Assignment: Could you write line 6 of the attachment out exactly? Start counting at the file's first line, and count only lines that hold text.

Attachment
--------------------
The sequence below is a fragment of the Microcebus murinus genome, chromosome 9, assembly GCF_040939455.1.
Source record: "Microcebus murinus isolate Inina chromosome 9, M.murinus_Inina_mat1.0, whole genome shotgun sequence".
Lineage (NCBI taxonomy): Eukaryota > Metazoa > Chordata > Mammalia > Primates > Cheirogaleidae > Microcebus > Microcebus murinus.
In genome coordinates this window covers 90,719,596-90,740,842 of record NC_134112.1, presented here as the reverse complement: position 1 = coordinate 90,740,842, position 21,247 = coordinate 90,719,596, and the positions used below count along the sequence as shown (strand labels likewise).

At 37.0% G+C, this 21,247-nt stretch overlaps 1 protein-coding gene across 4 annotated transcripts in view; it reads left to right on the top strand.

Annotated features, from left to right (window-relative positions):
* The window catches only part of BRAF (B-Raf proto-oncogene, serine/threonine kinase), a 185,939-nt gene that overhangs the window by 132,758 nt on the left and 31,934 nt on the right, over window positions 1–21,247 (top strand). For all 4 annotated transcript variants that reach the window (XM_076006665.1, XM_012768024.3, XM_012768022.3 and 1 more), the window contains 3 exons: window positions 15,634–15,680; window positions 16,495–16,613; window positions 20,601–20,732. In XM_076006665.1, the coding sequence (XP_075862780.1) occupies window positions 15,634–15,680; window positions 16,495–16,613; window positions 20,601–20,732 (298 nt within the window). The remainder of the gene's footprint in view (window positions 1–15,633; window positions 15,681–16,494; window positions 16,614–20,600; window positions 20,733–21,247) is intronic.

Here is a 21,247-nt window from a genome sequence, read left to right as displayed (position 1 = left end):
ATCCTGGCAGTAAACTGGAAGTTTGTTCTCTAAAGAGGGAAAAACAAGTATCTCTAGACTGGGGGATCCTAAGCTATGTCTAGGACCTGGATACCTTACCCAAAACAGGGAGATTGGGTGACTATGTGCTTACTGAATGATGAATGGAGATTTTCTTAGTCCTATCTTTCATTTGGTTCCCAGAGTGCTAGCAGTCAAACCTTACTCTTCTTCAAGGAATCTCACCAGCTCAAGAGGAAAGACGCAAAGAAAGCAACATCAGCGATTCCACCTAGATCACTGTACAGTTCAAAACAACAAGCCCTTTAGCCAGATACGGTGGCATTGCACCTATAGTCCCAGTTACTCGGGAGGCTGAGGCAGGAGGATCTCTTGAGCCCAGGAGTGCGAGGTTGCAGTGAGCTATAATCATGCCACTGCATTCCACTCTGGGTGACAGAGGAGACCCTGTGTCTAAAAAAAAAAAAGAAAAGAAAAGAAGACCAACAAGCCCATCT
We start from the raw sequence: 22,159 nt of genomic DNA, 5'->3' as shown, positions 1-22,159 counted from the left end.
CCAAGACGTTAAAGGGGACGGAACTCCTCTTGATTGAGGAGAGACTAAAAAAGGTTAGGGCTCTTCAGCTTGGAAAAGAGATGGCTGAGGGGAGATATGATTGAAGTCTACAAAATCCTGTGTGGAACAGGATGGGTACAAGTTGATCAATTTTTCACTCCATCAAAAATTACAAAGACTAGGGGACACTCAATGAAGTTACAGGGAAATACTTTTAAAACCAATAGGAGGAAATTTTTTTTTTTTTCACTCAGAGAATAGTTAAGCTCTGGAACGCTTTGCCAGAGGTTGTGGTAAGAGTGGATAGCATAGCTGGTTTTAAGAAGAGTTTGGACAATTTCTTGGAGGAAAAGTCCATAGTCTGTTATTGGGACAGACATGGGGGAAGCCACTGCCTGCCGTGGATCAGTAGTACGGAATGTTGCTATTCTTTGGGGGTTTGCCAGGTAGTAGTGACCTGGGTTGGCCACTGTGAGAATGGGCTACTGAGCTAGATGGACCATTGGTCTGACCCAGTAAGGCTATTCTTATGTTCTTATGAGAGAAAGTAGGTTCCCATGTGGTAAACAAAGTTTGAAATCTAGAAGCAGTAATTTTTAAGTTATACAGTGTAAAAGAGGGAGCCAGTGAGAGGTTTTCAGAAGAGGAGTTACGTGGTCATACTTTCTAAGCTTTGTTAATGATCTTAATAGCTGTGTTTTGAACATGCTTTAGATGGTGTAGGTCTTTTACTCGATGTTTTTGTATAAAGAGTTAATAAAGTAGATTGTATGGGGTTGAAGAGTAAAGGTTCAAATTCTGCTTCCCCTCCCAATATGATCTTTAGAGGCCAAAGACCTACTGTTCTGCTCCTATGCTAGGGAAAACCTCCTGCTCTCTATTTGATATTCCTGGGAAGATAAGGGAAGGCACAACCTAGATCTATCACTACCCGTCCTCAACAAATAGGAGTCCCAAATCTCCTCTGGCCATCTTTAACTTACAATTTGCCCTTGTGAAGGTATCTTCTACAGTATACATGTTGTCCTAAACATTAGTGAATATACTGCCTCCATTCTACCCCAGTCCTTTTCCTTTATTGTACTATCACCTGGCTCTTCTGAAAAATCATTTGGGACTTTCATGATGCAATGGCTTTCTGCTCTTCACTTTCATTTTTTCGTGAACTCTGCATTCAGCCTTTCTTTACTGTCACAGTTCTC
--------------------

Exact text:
Annotated features, from left to right (window-relative positions):